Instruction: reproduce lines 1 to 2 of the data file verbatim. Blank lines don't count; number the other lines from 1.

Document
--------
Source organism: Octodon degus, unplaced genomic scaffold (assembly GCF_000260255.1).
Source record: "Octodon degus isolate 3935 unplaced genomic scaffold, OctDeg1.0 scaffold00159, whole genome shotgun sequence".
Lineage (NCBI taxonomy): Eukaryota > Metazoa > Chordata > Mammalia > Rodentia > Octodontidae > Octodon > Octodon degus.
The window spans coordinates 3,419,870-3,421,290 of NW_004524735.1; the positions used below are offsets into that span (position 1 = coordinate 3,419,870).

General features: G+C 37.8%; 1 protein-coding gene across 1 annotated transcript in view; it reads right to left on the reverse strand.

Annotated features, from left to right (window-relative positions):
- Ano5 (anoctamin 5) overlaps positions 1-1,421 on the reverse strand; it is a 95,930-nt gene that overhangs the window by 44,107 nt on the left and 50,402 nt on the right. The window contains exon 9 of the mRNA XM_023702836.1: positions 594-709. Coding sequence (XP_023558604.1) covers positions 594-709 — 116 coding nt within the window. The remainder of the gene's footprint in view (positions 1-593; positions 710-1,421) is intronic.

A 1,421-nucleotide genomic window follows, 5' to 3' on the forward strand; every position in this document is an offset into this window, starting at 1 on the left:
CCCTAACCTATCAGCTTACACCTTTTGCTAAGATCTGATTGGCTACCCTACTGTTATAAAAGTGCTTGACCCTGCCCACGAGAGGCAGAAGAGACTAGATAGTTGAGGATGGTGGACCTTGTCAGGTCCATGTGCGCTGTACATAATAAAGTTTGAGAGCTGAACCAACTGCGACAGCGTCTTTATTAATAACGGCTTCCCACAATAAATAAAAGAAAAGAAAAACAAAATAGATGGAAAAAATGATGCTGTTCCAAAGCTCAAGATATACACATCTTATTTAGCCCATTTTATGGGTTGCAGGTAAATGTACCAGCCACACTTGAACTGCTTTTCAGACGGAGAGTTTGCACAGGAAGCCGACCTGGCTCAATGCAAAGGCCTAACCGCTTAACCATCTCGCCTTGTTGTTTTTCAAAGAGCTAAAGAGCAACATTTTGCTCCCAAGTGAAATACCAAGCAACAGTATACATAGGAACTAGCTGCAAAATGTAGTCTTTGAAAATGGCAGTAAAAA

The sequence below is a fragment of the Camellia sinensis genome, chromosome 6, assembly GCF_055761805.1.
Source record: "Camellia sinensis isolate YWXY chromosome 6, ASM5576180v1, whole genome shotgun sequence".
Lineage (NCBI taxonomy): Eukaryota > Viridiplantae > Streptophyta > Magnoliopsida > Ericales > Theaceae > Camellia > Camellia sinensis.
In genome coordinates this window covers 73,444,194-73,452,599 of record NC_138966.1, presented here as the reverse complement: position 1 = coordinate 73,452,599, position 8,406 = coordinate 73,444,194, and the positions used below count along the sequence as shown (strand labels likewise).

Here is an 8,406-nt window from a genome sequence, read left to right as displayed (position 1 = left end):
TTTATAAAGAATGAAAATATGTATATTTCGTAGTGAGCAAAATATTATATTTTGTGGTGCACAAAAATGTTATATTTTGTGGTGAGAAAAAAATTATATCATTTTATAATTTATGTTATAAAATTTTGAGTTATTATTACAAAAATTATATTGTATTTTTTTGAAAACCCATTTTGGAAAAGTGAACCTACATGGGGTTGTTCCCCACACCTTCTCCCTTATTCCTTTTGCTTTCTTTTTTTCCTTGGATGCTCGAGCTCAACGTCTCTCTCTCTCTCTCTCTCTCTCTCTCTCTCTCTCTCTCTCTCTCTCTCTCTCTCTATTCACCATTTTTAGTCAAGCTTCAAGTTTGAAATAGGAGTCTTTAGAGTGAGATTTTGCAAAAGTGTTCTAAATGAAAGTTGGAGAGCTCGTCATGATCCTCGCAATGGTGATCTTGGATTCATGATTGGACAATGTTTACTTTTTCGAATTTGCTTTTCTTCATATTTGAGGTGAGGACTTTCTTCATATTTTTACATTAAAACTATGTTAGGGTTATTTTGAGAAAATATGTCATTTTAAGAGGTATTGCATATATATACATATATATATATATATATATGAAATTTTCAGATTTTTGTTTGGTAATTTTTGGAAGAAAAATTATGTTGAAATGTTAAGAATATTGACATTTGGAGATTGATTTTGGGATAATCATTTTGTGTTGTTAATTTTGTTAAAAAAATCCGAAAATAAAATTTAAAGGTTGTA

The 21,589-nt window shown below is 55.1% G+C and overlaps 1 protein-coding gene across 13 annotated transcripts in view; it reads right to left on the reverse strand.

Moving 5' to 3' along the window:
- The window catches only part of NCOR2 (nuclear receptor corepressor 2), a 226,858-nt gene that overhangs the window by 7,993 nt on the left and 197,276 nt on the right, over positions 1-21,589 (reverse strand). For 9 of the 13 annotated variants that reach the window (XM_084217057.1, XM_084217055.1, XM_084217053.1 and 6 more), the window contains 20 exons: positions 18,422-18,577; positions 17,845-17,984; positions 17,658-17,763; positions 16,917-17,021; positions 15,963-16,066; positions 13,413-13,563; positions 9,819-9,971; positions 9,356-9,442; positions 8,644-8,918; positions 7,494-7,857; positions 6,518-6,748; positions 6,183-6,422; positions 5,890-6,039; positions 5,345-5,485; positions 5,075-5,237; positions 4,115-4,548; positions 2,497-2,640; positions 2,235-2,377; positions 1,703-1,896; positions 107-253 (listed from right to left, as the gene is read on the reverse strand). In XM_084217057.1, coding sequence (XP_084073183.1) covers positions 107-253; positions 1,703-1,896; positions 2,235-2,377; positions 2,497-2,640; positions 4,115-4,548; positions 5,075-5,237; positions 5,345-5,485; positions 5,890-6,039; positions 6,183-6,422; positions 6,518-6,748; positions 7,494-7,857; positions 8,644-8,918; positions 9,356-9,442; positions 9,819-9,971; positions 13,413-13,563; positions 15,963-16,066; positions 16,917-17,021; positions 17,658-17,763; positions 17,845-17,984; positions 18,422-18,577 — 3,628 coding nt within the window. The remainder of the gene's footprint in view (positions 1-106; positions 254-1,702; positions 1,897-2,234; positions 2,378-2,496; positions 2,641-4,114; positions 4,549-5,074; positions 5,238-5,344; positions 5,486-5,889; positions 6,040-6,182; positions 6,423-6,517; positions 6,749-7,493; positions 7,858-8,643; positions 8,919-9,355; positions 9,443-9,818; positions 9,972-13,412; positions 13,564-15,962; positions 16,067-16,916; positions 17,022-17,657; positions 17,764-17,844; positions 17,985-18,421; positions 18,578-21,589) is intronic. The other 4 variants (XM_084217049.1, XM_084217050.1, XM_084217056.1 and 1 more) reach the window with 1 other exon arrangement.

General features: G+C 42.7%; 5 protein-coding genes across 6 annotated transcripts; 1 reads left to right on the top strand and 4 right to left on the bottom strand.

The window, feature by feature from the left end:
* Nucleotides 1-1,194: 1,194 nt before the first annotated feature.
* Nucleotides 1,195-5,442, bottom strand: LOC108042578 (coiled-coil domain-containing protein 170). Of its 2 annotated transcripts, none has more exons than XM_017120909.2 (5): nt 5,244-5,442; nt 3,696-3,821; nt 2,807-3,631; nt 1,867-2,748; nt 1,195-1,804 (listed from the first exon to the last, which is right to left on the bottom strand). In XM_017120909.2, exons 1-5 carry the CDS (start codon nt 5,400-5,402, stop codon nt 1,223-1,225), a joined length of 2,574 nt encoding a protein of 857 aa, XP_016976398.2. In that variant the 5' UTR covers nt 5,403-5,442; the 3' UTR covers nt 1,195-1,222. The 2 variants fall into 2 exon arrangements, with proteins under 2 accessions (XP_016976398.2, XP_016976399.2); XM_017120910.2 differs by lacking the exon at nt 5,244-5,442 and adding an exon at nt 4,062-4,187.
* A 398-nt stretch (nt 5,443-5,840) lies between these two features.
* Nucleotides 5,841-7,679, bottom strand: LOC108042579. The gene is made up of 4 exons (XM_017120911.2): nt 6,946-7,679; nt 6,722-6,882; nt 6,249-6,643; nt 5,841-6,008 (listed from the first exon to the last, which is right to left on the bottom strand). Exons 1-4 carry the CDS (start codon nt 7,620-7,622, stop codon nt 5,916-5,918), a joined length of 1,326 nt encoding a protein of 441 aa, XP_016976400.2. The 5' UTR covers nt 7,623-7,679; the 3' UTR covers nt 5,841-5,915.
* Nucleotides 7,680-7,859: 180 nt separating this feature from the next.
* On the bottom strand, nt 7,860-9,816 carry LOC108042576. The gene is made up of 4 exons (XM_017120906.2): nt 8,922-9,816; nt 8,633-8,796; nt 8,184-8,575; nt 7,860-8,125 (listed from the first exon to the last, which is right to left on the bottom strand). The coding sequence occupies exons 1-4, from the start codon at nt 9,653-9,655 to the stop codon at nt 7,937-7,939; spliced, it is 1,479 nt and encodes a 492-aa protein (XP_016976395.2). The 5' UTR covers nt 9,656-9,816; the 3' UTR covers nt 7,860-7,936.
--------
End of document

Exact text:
Source organism: Octodon degus, unplaced genomic scaffold (assembly GCF_000260255.1).
Source record: "Octodon degus isolate 3935 unplaced genomic scaffold, OctDeg1.0 scaffold00159, whole genome shotgun sequence".